05/03/2019

(W)holeness

I meditated at the beach recently and had a beautiful experience. Meditation is one of my greatest passions. 

As I sat there, I felt peaceful and open. Then I felt a wave of all the (minor and major) painful experiences that I went through in the past months. It was a little jarring to feel this. 

I opened my eyes and looked at the ocean. I watched the waves roll calmly and crash, calmly and crash, and repeat. It was a natural rhythm of the water and it was soothing. I felt how the ocean contains the cycles of the calm and the crash. 

I thought about that rhythm in myself and how it can be difficult to experience pain as easily as peace.

Then I wondered, why have I resisted so much pain throughout my life? For the first time, it seemed absurd to have fought against painful experiences instead of embracing them more. 

I looked at the rocks on the sand. A lot of them had holes in them. I felt like I could be a solid rock with holes - a whole person who is ok with pain.

I felt grateful and inspired by the beach around me.

A few days later, I was in the middle of a big fight with someone close to me. This led me to integrate the meditation into my daily life. The fight was so painful and I was so emotional during it. When it was over, I felt how embracing my pain means to feel it fully. When the ocean crashes it’s not silent. When the ocean crashes - it crashes. When I feel hurt, I’m going to feel hurt. I’m not going to keep quiet about it.

This feels right to me. It feels in alignment with the push and pull of the tides on the beach.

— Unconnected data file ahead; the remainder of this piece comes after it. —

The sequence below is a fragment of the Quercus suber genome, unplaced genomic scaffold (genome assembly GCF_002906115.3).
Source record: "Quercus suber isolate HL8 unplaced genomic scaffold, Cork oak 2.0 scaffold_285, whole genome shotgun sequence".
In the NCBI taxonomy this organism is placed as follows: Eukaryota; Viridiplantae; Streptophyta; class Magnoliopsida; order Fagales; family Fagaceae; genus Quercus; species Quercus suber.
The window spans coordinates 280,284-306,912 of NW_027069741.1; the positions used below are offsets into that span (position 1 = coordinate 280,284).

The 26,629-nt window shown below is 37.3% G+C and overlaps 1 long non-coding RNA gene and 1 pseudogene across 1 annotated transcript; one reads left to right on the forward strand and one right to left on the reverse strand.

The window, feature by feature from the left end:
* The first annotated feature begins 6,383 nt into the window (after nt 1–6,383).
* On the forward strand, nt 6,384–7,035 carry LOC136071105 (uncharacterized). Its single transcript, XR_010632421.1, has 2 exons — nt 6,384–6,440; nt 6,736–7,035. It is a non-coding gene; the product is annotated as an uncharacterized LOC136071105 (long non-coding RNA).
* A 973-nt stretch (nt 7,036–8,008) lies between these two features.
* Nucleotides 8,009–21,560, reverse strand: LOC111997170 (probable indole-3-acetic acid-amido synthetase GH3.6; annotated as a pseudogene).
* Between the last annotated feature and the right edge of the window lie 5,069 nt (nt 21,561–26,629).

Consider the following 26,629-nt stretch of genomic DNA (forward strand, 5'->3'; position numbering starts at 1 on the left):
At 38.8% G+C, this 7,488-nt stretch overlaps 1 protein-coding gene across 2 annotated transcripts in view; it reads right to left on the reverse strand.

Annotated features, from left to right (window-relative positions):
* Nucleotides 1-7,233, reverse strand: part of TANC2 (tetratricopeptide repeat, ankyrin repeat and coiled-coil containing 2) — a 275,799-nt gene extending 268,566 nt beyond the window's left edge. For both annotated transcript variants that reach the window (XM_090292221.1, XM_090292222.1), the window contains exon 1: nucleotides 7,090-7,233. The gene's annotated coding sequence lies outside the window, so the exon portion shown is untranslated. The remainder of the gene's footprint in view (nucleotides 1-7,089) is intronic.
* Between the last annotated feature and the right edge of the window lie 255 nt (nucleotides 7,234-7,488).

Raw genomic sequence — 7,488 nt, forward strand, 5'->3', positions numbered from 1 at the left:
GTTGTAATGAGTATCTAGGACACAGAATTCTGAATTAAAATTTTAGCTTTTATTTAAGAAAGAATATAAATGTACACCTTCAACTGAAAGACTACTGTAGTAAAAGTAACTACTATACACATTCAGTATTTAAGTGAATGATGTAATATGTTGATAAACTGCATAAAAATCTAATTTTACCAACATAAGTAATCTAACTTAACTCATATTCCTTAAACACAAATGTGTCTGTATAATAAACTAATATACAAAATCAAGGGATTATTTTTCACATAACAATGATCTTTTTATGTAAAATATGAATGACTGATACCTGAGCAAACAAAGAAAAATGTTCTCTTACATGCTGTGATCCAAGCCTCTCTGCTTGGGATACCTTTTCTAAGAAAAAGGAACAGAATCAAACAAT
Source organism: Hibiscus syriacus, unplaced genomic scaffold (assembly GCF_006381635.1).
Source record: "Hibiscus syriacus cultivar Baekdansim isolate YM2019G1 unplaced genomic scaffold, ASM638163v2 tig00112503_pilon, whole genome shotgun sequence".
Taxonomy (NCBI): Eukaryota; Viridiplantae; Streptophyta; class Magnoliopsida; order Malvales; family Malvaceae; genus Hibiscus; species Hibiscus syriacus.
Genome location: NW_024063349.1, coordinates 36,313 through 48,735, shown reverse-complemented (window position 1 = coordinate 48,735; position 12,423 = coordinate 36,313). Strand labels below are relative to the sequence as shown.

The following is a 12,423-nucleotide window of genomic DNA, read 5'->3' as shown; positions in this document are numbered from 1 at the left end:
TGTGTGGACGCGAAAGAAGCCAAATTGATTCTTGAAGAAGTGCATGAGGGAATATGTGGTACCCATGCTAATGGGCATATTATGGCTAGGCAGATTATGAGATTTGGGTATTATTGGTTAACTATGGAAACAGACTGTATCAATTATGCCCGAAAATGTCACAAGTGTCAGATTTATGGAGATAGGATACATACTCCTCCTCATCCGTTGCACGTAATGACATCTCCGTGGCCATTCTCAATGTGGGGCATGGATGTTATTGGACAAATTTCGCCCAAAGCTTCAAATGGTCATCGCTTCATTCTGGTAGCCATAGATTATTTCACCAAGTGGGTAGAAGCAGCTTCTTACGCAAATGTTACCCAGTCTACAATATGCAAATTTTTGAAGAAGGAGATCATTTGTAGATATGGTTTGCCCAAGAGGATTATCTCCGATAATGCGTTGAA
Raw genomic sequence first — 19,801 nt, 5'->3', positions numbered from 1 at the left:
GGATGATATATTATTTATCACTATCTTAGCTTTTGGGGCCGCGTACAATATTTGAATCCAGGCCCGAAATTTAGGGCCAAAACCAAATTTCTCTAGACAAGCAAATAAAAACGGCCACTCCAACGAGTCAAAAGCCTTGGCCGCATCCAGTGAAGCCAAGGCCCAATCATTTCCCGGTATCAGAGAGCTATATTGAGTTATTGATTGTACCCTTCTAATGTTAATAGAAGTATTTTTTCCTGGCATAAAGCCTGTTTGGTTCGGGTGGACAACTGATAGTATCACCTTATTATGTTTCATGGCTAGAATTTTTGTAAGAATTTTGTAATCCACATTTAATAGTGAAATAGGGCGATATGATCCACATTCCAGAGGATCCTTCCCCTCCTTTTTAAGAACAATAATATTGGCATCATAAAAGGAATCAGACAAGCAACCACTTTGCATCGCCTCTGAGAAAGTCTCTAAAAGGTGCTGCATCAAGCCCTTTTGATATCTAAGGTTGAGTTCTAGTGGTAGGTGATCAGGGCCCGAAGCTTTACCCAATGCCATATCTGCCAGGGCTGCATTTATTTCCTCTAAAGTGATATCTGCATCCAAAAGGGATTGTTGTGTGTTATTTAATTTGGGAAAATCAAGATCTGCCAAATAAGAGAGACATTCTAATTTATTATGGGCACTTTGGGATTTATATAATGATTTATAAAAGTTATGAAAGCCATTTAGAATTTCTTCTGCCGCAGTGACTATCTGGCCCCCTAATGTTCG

Personally and culturally, I’ve experienced a lot of repression and taboo around grief. Growing up, I stayed quiet about certain difficulties. My parents weren’t always present for emotional conversations and I didn’t have many people to reach out to. I think this is part of the reason for why I ended up traveling and exploring spiritual paths, and part of the reason for why I pursued psychology in school as well as the field of end of life care. 

It’s not like everyone you meet welcomes you into their lives saying, “Hey, let’s be friends. I’ll hold as much space in our relationship for the suffering you want to share together as for the happiness you want to share too.” People usually opt for the good times and reject the suffering because they still can’t hold space for their own pain, let alone another’s. 

Overall, I’m seeing more clearly how important it is to fully feel my pain and to share it when necessary. This acceptance is important because it’s an alchemy that transforms pain into something that’s ok. It’s important for pain to be ok. When it’s not ok, fear arises and from fear comes violence. 

Years ago, I sat with a teacher who said that, “grief is praise because it’s the natural way love honors what it misses.” This points to how a profound love of some kind is always buried within pain. When we’re hurting, our heart is trying to tell us what it loves. But when we’re not ok with pain, we reject that love and fear takes its place - then violence arises on small or larger scales. 

So many things in this culture go against honoring pain. I can write a whole thesis on that alone, but what I want to mainly share in this entry is how important it feels to acknowledge pain at the individual level, which ripples out into to our relationships and the world.

yourfiona - 14:59:48 | 1 comment

  1. Dan K.

    07/28/2019

    Fiona, I’m glad I found your blog. The views you have shared here, have shaken me to my core. Thank you.

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